FII Investment in Indian Equities Dips in Early August
Indian stock markets witnessed a drop in investments from FII in August, with net-selling amounting to Rs 12,826.94 Crores. On the other hand, DII purchased stocks worth Rs 9,872.11 Crores, due to concerns about increasing interest rates in the U.S. and troubles in China's economy. The drop can also be attributed to the Fed minutes which suggested that we might see increasing interest rates in the future.
Foreign institutional investors
Many foreign groups, like banks, investment funds, and insurance companies from other countries, want to increase their money by investing in projects or companies in fast-growing countries like India.
When a country like India develops, it draws the attention of foreign investors. These investors see more growth potential in developing countries compared to developed ones. Investing in such countries through the stock exchange can offer them higher returns and sometimes tax benefits
Think of FIIs as overseas friends who bring gifts when they visit India. They often give more than local relatives because they can afford it. In return, you offer them a place to stay. This makes them like you more because they get free accommodation.
Domestic Institutional Investors
Indian investors who want to invest in the Indian stock market are called DIIs. They can also put their money in things like insurance companies and mutual funds. Their decisions are shaped by politics and the economy. So, just like foreign investors, these Indian investors can have a big impact on the flow of money in the economy.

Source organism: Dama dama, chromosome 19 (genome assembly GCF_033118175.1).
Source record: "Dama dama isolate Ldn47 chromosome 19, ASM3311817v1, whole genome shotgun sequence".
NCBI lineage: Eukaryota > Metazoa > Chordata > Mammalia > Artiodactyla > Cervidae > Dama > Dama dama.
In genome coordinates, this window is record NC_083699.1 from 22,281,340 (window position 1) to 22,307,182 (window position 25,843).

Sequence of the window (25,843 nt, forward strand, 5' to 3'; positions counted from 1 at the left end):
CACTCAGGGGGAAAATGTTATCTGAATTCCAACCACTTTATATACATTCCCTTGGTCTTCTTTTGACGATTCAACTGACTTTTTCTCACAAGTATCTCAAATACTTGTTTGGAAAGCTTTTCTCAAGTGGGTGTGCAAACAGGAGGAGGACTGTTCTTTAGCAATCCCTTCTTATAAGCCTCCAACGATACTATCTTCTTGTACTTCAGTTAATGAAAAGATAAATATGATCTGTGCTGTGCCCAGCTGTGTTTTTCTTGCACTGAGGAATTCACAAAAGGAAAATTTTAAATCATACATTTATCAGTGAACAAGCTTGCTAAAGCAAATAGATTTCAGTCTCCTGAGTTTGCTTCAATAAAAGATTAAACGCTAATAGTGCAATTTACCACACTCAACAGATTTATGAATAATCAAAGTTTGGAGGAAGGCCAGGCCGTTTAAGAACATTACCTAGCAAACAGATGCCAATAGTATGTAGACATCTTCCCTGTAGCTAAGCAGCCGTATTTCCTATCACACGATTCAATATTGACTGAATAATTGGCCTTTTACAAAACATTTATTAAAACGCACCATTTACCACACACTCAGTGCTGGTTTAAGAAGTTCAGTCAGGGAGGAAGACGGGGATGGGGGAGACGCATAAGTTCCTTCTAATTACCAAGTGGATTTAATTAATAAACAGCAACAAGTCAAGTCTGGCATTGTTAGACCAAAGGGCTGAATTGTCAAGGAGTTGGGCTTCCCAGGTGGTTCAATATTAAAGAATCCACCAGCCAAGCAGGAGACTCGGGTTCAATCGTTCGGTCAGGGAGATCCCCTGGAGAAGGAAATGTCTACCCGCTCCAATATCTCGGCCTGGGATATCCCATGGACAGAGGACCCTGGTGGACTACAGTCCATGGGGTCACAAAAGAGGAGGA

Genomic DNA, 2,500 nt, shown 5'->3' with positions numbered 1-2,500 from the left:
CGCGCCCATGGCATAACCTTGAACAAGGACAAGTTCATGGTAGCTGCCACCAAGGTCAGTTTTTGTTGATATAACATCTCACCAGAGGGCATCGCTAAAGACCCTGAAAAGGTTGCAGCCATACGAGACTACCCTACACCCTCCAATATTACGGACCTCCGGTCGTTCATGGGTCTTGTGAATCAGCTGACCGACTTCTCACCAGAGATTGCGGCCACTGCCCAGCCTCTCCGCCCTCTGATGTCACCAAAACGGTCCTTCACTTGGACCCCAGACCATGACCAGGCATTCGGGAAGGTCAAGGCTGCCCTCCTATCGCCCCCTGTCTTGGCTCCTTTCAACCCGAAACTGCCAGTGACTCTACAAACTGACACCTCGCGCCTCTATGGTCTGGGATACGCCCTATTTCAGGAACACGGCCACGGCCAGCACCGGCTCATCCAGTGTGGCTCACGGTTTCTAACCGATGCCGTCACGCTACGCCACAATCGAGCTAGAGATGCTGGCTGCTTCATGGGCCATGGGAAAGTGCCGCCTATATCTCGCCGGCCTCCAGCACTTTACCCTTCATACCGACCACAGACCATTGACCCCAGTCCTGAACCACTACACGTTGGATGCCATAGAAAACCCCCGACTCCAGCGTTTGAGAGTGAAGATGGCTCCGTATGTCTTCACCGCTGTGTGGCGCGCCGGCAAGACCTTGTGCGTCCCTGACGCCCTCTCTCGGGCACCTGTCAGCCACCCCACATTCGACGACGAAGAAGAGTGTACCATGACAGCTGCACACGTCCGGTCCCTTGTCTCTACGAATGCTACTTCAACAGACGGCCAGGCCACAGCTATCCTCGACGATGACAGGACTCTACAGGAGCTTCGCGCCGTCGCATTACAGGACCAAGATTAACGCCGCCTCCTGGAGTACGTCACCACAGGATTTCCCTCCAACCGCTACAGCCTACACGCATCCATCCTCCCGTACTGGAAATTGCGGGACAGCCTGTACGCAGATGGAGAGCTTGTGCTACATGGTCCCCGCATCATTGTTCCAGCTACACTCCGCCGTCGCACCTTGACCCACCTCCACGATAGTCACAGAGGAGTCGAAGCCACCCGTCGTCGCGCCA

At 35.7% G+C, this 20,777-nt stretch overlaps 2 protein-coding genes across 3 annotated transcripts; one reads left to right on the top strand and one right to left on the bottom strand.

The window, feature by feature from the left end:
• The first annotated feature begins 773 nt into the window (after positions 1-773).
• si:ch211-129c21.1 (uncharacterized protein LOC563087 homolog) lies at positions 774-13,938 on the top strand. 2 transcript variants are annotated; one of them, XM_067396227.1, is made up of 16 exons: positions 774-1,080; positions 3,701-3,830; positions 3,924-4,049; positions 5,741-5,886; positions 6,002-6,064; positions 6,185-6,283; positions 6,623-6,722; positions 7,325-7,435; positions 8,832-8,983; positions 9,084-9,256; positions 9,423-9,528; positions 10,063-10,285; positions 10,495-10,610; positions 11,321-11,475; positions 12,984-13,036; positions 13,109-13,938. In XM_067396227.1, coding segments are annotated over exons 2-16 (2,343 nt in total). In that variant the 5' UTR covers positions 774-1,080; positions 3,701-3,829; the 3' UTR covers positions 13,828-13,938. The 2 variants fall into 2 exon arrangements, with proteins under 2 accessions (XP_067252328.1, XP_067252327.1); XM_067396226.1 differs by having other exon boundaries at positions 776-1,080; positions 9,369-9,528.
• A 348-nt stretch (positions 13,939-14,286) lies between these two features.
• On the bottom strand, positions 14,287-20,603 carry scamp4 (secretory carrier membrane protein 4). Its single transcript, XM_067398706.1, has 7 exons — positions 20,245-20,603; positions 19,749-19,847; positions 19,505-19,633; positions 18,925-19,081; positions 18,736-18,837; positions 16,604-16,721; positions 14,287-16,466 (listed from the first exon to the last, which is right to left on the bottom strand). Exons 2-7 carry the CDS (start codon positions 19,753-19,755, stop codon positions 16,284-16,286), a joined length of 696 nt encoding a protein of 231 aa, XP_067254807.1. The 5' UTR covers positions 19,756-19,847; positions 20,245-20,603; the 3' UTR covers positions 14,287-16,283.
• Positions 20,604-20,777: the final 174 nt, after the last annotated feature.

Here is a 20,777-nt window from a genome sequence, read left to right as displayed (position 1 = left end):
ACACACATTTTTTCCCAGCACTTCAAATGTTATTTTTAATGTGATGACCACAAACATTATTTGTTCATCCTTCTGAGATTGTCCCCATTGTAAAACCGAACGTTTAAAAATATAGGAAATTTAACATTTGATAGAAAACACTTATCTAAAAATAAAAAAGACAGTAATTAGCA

Indian investors have a big influence on the Indian stock market, especially when foreign investors are selling more than they're buying.
Impact of FII and DII
FIIs and DIIs make up around 35% of India's stock exchange transactions and have a strong impact on the markets. When they invest in a company, it often boosts confidence among smaller, individual investors. Their investments also boost the country's foreign exchange reserves, helping the government and RBI in their financial activities.
In the past, Indian stock movements were largely influenced by FIIs. Now, with everyday Indian investors actively buying stocks directly or via mutual funds, the dominance of FIIs has diminished. Yet, FIIs retain significant influence; the market often reacts to their substantial trades.
Indian stock markets saw a boom during the Covid period in 2021 but FII was unenthusiastic during the Covid. they started selling their investments due to which we saw a decline in October 2021 but domestic institutional investors, retailers, and individuals drove the market up during 2021.
Reasons why FII pulled out their money ;
Rising interest rates by the central bank.
Depreciation of the rupee.
Due to fear of recession.
|Months||Provisional(in crores)||Provisional(in crores)|
The Indian stock market is highly volatile and FIIs and DIIs play a meaningful role in the movement of stock indexes. It has been observed that when Foreign institutional investor buys heavily, the stock market goes up and when they leave, it tends to create major withdrawal effects in the stock market while domestic institutional investors act inversely as we can see in the above table.
- FIIs provide more liquidity into the stock market than DIIs.
- DIIs are more investment-oriented than FIIs.
- FIIs are more trading oriented with short-term profit-motive than DIIs.